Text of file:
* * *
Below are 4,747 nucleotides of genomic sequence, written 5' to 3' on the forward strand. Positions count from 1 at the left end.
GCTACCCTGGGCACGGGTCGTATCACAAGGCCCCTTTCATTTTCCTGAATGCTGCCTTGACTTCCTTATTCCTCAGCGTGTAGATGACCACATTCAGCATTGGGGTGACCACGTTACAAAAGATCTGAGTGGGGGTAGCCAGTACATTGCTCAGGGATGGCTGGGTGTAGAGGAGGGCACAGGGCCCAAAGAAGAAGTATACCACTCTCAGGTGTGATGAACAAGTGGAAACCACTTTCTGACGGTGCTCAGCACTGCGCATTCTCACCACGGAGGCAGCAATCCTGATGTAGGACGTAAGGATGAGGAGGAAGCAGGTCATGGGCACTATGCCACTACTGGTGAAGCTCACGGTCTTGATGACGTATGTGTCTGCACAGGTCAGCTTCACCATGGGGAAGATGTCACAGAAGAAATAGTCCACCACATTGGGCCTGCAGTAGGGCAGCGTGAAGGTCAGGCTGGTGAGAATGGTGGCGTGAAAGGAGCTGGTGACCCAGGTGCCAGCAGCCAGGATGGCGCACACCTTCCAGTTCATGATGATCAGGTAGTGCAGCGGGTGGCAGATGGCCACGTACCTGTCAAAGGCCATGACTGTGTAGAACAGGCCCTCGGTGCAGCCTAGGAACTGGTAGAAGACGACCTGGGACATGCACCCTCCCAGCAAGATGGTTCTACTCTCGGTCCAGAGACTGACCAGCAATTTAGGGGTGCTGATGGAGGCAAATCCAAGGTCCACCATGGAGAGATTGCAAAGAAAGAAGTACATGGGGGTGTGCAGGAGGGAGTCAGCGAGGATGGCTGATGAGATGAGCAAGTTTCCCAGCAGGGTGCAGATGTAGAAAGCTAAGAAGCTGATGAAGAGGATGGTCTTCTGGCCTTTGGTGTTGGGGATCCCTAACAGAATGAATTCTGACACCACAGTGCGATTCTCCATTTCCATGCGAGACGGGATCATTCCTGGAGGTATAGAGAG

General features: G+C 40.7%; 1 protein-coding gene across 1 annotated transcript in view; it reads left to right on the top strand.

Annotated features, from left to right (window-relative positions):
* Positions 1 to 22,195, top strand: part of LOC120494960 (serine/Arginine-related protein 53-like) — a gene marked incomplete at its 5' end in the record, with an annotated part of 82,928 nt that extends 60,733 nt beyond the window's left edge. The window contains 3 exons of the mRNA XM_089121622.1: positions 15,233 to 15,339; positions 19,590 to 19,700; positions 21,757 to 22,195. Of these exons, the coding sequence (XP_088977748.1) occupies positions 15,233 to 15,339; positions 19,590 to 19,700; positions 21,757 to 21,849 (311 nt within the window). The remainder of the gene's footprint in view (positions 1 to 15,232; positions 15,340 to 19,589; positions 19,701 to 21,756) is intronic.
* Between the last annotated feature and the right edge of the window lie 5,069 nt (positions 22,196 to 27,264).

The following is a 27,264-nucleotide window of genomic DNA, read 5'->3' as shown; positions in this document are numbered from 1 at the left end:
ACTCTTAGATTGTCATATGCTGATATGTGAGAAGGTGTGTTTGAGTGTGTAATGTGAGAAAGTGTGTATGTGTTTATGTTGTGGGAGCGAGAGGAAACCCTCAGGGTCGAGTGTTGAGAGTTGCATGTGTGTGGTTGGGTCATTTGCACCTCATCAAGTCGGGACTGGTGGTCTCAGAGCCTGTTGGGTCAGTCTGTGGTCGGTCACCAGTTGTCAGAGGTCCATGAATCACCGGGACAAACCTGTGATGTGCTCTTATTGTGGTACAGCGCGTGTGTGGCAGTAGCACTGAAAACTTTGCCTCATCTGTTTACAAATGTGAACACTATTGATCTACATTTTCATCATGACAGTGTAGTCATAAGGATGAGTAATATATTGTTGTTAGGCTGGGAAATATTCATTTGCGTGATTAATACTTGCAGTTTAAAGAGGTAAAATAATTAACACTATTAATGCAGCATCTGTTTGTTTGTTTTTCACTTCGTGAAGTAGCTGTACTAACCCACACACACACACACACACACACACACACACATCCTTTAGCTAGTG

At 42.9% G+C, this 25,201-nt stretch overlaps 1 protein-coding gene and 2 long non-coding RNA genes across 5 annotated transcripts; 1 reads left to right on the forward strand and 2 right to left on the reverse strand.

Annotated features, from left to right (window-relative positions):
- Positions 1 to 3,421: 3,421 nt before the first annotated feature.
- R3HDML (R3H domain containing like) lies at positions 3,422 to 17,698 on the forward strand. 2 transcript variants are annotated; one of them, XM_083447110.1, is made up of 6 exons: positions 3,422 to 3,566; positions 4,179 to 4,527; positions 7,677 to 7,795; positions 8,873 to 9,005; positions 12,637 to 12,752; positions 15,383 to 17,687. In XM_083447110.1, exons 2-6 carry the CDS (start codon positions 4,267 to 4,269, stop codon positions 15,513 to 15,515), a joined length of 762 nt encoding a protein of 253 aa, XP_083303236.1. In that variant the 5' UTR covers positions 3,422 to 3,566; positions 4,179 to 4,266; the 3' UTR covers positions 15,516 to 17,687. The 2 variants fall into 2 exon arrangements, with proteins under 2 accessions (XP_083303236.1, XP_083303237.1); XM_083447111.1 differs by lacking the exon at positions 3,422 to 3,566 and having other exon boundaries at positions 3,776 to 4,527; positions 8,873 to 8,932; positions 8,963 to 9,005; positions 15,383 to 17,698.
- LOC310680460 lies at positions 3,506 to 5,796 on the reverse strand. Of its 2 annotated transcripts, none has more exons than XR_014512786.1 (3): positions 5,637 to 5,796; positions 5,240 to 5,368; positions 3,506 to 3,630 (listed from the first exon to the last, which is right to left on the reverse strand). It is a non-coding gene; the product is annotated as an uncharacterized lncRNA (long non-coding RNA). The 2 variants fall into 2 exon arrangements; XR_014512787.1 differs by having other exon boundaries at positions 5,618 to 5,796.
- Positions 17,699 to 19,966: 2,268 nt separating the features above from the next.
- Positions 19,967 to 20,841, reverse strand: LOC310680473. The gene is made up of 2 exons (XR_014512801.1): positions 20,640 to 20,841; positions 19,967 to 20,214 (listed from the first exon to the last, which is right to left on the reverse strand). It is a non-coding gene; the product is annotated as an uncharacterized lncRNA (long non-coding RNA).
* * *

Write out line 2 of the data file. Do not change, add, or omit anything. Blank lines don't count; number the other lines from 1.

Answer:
GCTACCCTGGGCACGGGTCGTATCACAAGGCCCCTTTCATTTTCCTGAATGCTGCCTTGACTTCCTTATTCCTCAGCGTGTAGATGACCACATTCAGCATTGGGGTGACCACGTTACAAAAGATCTGAGTGGGGGTAGCCAGTACATTGCTCAGGGATGGCTGGGTGTAGAGGAGGGCACAGGGCCCAAAGAAGAAGTATACCACTCTCAGGTGTGATGAACAAGTGGAAACCACTTTCTGACGGTGCTCAGCACTGCGCATTCTCACCACGGAGGCAGCAATCCTGATGTAGGACGTAAGGATGAGGAGGAAGCAGGTCATGGGCACTATGCCACTACTGGTGAAGCTCACGGTCTTGATGACGTATGTGTCTGCACAGGTCAGCTTCACCATGGGGAAGATGTCACAGAAGAAATAGTCCACCACATTGGGCCTGCAGTAGGGCAGCGTGAAGGTCAGGCTGGTGAGAATGGTGGCGTGAAAGGAGCTGGTGACCCAGGTGCCAGCAGCCAGGATGGCGCACACCTTCCAGTTCATGATGATCAGGTAGTGCAGCGGGTGGCAGATGGCCACGTACCTGTCAAAGGCCATGACTGTGTAGAACAGGCCCTCGGTGCAGCCTAGGAACTGGTAGAAGACGACCTGGGACATGCACCCTCCCAGCAAGATGGTTCTACTCTCGGTCCAGAGACTGACCAGCAATTTAGGGGTGCTGATGGAGGCAAATCCAAGGTCCACCATGGAGAGATTGCAAAGAAAGAAGTACATGGGGGTGTGCAGGAGGGAGTCAGCGAGGATGGCTGATGAGATGAGCAAGTTTCCCAGCAGGGTGCAGATGTAGAAAGCTAAGAAGCTGATGAAGAGGATGGTCTTCTGGCCTTTGGTGTTGGGGATCCCTAACAGAATGAATTCTGACACCACAGTGCGATTCTCCATTTCCATGCGAGACGGGATCATTCCTGGAGGTATAGAGAG